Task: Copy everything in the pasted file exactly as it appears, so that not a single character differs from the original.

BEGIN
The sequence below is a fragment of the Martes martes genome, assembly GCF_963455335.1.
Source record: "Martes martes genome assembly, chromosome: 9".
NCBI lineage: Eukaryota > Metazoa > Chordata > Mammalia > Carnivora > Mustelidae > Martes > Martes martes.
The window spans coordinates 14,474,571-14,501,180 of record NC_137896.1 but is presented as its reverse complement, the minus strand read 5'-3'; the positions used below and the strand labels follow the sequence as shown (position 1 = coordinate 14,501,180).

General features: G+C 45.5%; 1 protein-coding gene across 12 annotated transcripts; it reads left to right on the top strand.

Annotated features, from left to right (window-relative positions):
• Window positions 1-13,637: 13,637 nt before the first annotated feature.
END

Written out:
The sequence below is a fragment of the Martes martes genome, assembly GCF_963455335.1.
Source record: "Martes martes genome assembly, chromosome: 9".
NCBI lineage: Eukaryota > Metazoa > Chordata > Mammalia > Carnivora > Mustelidae > Martes > Martes martes.
The window spans coordinates 14,474,571-14,501,180 of record NC_137896.1 but is presented as its reverse complement, the minus strand read 5'-3'; the positions used below and the strand labels follow the sequence as shown (position 1 = coordinate 14,501,180).

General features: G+C 45.5%; 1 protein-coding gene across 12 annotated transcripts; it reads left to right on the top strand.

Annotated features, from left to right (window-relative positions):
• Window positions 1-13,637: 13,637 nt before the first annotated feature.